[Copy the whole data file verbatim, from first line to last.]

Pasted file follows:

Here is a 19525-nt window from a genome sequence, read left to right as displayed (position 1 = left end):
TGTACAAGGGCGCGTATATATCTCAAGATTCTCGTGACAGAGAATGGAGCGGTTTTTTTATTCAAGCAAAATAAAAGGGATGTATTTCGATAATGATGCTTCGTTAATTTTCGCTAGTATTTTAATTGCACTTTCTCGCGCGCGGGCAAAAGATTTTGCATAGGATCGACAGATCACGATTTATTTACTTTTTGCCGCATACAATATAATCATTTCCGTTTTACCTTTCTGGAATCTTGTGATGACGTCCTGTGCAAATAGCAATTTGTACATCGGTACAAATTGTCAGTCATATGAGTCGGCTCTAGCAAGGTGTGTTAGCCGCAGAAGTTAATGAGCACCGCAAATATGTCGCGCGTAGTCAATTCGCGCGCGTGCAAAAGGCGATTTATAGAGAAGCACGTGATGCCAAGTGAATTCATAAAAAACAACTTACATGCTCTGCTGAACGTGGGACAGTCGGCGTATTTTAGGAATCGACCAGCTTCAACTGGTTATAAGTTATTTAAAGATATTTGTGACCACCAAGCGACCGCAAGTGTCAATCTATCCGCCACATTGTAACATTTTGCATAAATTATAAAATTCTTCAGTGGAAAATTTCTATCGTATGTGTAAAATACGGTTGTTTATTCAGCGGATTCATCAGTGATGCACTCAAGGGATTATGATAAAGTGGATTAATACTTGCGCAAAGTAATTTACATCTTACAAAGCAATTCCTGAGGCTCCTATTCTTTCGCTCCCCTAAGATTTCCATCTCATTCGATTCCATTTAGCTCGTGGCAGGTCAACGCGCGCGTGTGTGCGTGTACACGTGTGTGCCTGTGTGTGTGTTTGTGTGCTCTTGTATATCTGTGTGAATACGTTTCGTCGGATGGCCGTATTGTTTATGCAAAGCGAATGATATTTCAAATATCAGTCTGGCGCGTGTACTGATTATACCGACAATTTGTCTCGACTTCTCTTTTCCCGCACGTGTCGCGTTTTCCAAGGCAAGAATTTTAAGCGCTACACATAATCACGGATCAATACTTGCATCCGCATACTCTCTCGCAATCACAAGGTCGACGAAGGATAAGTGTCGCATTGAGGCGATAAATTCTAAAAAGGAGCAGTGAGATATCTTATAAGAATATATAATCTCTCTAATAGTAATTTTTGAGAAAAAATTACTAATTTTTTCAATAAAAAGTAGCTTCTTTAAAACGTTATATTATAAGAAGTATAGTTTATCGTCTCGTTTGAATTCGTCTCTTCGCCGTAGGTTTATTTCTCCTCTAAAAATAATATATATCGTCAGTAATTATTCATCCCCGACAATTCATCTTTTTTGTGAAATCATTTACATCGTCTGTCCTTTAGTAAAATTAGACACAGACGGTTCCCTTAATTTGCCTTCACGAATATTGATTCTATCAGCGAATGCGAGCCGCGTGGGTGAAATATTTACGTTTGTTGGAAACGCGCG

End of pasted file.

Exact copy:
Here is a 19525-nt window from a genome sequence, read left to right as displayed (position 1 = left end):
TGTACAAGGGCGCGTATATATCTCAAGATTCTCGTGACAGAGAATGGAGCGGTTTTTTTATTCAAGCAAAATAAAAGGGATGTATTTCGATAATGATGCTTCGTTAATTTTCGCTAGTATTTTAATTGCACTTTCTCGCGCGCGGGCAAAAGATTTTGCATAGGATCGACAGATCACGATTTATTTACTTTTTGCCGCATACAATATAATCATTTCCGTTTTACCTTTCTGGAATCTTGTGATGACGTCCTGTGCAAATAGCAATTTGTACATCGGTACAAATTGTCAGTCATATGAGTCGGCTCTAGCAAGGTGTGTTAGCCGCAGAAGTTAATGAGCACCGCAAATATGTCGCGCGTAGTCAATTCGCGCGCGTGCAAAAGGCGATTTATAGAGAAGCACGTGATGCCAAGTGAATTCATAAAAAACAACTTACATGCTCTGCTGAACGTGGGACAGTCGGCGTATTTTAGGAATCGACCAGCTTCAACTGGTTATAAGTTATTTAAAGATATTTGTGACCACCAAGCGACCGCAAGTGTCAATCTATCCGCCACATTGTAACATTTTGCATAAATTATAAAATTCTTCAGTGGAAAATTTCTATCGTATGTGTAAAATACGGTTGTTTATTCAGCGGATTCATCAGTGATGCACTCAAGGGATTATGATAAAGTGGATTAATACTTGCGCAAAGTAATTTACATCTTACAAAGCAATTCCTGAGGCTCCTATTCTTTCGCTCCCCTAAGATTTCCATCTCATTCGATTCCATTTAGCTCGTGGCAGGTCAACGCGCGCGTGTGTGCGTGTACACGTGTGTGCCTGTGTGTGTGTTTGTGTGCTCTTGTATATCTGTGTGAATACGTTTCGTCGGATGGCCGTATTGTTTATGCAAAGCGAATGATATTTCAAATATCAGTCTGGCGCGTGTACTGATTATACCGACAATTTGTCTCGACTTCTCTTTTCCCGCACGTGTCGCGTTTTCCAAGGCAAGAATTTTAAGCGCTACACATAATCACGGATCAATACTTGCATCCGCATACTCTCTCGCAATCACAAGGTCGACGAAGGATAAGTGTCGCATTGAGGCGATAAATTCTAAAAAGGAGCAGTGAGATATCTTATAAGAATATATAATCTCTCTAATAGTAATTTTTGAGAAAAAATTACTAATTTTTTCAATAAAAAGTAGCTTCTTTAAAACGTTATATTATAAGAAGTATAGTTTATCGTCTCGTTTGAATTCGTCTCTTCGCCGTAGGTTTATTTCTCCTCTAAAAATAATATATATCGTCAGTAATTATTCATCCCCGACAATTCATCTTTTTTGTGAAATCATTTACATCGTCTGTCCTTTAGTAAAATTAGACACAGACGGTTCCCTTAATTTGCCTTCACGAATATTGATTCTATCAGCGAATGCGAGCCGCGTGGGTGAAATATTTACGTTTGTTGGAAACGCGCG